In industries and workplaces up and down the country, workers generally climb the ladder by displaying a combination of skills and abilities. The world of politics is not one of those industries. Indeed, politics is curiously, and almost uniquely, known for rewarding skills antithetical to other walks of life.

Whereas most workplaces value the ability to work with all colleagues to achieve a positive result for clients or customers, the political industry views such behaviour as suspicious. Though most of us in the world of work would presume that long-term thinking might be rewarded, in politics it tends to be career suicide. And, whilst it is generally assumed that offering a straight answer to a straight question is a good thing, in politics this is a trait which is deeply discouraged.

Deeply discouraged by people like me.

I became involved in politics by accident. I had accepted an offer to join Bank of Scotland’s corporate banking graduate programme, but I had a 10-month wait before that particular fast-track to wealth took me in. I had friends working for the Tory party who persuaded me to fill the gap by joining them. I went. I stayed.

It was 2002. Peak Blair, when Tony Blair and the politics he created was about spin over substance (more on his conversion later). Specifically, Mr Blair’s success had told all political parties that the key to victory was to be clean, slick and polished; to control the narrative and robotically repeat the message until you were sick of saying it.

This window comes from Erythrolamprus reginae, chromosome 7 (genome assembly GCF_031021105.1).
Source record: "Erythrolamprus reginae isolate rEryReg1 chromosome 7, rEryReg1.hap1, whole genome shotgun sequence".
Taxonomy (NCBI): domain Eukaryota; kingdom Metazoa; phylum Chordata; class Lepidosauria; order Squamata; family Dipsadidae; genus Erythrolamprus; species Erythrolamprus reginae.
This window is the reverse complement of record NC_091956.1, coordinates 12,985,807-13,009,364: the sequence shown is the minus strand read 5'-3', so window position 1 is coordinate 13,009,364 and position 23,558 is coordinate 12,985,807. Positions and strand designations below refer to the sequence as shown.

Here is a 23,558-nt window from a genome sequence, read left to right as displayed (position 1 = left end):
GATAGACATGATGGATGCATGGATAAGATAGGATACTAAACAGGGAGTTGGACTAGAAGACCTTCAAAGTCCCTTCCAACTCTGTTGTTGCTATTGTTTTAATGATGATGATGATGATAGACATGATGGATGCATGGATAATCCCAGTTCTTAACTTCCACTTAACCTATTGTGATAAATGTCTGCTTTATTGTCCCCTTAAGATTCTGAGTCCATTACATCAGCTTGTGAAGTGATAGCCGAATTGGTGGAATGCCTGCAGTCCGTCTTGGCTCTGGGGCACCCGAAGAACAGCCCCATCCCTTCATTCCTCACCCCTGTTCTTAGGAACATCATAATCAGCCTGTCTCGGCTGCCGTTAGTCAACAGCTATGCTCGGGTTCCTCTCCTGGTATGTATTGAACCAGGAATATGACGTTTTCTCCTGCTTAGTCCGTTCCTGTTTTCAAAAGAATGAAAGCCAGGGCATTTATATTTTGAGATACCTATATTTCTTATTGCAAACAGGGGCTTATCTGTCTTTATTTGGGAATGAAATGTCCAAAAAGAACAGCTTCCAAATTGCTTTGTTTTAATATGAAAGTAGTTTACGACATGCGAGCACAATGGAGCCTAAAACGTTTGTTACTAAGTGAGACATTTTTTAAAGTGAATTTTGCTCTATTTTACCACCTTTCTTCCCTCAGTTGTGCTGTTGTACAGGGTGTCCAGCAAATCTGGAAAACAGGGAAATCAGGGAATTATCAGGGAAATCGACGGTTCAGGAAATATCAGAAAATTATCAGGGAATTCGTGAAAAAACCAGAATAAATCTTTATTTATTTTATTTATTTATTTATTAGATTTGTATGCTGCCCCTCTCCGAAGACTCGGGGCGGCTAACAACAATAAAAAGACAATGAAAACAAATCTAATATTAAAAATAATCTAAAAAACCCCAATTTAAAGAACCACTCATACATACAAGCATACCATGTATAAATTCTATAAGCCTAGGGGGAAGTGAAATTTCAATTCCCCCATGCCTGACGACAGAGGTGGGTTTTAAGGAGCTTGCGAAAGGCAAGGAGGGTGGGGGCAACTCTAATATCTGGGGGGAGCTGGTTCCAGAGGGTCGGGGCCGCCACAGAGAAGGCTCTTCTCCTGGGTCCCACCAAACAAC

For the best part of a decade, voters reacted well to the polish (if not the variety offered by the party I worked for). So people like me were hired; more and more of us, by all parties, to create, craft and control the message.

We taught our charges how to stay out of trouble. How to quietly make their way without tripping up. Critically, we taught them how to fail to answer questions. How to take a question that they didn’t want, pivot it, and provide the answer to the question they wanted. I did it for five years as the party’s Head of Communications. And there’s not a single moment of it that I don’t now regret.

I played my part in obliterating the relationship between journalists and politicians, and by extension between voters and politicians. In a bubble, nobody understands that while you’re doubling down on what you think people want to hear, the people are changing their minds. It is only when you emerge from the bubble that you realise you’re travelling down the wrong side of the road, quickly. Politics is the mother of all bubbles.

People now want something else from politicians. They don’t mind stubble as long as the mouth behind it speaks with straight tongue. They can forgive some personal mishaps as long as the offender is relatable. Voters are looking for people who’re like them; flawed, but normal.

The tipping point, I think, was probably the financial crash, when the people’s assumptions subliminally changed. When you begin to assume that power is lying to you, polish doesn’t shine. "Controlling the narrative" doesn’t control the electorate.